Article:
Cryptocurrencies – a new monetary relationship or a global scam

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Cryptocurrencies – freedom or scam?

The modern global financial system requires major changes. And if 20 years ago only some economists thought so, then today, this statement is a 100% axiom. Fiat (paper, credit) money that is not backed by gold or other real assets lives out its last days. They have long been a convenient tool of deception, as for such giants of the world economy as the USA, China, Japan or the United Kingdom, and for the underdeveloped countries. A dollar that many would like to get rid of, but do not know how to do it with minimal losses, is a real threat to the entire world economy.

In this situation, no one dares to become the initiator of radical reforms. More precisely, almost no one. The semi-mythical programmer Satoshi Nakamoto (many researchers of this topic claim that the well-known businessman and scholar Craig Stephen Wright is behind this name) created a new electronic money – Bitcoin cryptocurrency. But is it worth to trust this invention? Is military-technical cooperation the money of the future or is it one of the biggest scams of today?

In the era of the Internet, powerful computer technology and modern gadgets, the emergence of a fundamentally new electronic currency can be considered a completely natural phenomenon. Despite the fact that this topic is one of the most discussed around the world for more than a year, many people have little idea what cryptocurrency is and how it functions. If you do not delve into all the nuances, you can select the following main features of this new means of payment:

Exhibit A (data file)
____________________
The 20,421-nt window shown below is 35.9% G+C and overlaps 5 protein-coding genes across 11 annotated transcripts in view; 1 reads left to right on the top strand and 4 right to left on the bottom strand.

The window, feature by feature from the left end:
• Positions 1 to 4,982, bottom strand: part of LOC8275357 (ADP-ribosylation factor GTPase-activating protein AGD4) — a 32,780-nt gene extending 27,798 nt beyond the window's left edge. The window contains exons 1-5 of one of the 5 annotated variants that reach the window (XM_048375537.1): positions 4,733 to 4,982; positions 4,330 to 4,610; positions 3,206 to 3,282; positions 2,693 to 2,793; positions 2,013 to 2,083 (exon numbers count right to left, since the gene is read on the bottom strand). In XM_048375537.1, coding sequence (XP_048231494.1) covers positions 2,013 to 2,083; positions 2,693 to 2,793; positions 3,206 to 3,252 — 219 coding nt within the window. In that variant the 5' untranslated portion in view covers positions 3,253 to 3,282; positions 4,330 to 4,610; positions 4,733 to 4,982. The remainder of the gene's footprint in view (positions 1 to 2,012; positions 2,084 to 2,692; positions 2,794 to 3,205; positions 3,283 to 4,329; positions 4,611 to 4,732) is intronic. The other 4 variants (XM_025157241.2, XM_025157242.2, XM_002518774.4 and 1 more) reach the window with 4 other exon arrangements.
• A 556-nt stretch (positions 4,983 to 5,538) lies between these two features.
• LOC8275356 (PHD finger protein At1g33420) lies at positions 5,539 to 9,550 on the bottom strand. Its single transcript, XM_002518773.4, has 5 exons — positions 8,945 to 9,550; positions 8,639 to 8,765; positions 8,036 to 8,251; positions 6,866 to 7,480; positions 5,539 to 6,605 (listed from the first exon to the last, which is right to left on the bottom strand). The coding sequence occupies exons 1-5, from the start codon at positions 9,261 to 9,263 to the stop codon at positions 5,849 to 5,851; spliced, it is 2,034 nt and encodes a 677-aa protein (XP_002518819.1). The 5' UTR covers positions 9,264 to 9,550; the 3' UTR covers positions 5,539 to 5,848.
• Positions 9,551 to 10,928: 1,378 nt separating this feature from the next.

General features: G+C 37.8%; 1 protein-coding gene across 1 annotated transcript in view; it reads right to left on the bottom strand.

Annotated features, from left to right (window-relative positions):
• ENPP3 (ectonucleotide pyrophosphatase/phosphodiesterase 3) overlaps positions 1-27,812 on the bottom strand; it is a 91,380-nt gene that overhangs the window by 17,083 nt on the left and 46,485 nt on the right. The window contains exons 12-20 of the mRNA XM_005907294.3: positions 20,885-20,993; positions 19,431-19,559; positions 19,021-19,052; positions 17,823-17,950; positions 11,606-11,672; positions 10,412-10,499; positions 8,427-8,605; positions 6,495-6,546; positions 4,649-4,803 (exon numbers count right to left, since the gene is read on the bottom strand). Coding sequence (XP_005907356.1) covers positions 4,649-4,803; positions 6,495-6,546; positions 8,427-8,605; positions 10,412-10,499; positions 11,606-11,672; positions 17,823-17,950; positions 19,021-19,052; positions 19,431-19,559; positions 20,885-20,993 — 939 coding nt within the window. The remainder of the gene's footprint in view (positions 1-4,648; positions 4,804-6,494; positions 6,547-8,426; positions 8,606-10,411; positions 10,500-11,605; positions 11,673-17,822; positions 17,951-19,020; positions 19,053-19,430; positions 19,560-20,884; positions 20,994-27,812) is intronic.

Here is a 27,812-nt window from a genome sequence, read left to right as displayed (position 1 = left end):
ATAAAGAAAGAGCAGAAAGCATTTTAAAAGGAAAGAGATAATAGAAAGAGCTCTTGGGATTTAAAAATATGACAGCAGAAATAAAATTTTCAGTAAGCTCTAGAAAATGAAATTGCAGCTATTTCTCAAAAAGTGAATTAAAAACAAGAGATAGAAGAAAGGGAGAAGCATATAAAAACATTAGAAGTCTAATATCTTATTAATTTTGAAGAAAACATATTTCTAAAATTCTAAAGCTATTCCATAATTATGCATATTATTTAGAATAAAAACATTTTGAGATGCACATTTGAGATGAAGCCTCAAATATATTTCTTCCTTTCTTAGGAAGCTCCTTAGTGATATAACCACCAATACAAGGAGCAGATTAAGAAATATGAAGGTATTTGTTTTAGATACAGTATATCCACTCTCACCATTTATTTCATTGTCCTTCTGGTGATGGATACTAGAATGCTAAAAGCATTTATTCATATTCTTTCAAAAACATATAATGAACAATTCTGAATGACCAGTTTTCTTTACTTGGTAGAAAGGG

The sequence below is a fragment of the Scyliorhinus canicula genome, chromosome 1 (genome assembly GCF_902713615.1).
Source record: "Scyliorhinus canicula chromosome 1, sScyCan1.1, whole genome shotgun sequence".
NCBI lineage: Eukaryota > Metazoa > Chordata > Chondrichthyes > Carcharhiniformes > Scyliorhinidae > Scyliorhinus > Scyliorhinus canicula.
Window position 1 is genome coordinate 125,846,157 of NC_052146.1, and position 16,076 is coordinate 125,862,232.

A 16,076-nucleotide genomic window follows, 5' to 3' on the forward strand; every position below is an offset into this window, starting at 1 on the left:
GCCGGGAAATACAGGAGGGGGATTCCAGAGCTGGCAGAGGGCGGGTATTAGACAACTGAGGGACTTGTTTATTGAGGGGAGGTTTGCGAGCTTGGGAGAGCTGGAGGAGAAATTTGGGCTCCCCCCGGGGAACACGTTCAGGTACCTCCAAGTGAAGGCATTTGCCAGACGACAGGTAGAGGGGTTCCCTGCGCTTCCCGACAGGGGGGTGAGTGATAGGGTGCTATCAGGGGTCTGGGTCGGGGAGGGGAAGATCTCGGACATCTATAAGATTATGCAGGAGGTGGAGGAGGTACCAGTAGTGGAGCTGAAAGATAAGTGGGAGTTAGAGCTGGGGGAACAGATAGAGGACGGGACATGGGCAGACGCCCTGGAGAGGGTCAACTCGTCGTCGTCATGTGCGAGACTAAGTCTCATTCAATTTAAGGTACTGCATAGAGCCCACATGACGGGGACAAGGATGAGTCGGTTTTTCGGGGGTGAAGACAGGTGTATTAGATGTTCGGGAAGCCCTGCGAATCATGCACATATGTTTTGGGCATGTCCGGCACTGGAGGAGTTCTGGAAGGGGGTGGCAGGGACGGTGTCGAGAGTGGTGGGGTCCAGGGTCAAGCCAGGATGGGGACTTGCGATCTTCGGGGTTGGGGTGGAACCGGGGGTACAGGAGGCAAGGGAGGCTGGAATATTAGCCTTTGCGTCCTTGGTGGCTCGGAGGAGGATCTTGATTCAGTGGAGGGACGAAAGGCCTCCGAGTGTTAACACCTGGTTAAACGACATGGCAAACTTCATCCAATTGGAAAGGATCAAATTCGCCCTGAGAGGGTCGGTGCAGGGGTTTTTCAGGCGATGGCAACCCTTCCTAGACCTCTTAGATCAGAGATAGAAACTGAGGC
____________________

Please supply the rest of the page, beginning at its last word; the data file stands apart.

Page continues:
● All transactions using cryptocurrency are carried out anonymously and directly between the participants of the operation.

● No one can influence or cancel a completed transaction (even the courts, administrative authorities or law enforcement agencies).

● Anyone can earn a cryptocurrency, but no Central Bank of the World can influence this process.

The foundation of new electronic money is blockchain – an innovative technology that allows you to keep effective records in any field of human activity. Formed a chain of blocks filled with certain records. In addition, each next block contains information from the previous one, which excludes the possibility of adding false data. One more important point is distributed information storage. You can destroy the system only if you simultaneously break down all the computers of its participants, which is practically impossible.

● Cryptocurrency is not subject to inflation.

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All the above signs characterize a new digital currency only from the positive side, but everyone knows that any thing / phenomenon will always have some flaws. In this case, the following negative points can be identified:

● The government of any country may prohibit the circulation of cryptocurrency at the legislative level.

● Practice shows that over time, even the most reliable systems can be hacked by intruders.

● If the owner of the crypto profile loses access to it, it will lose its savings.

But against the background of the listed advantages of new money, given the transparency of all operations carried out with the help of digital currencies, these problems are quite surmountable.

Who does not benefit from the development of digital money?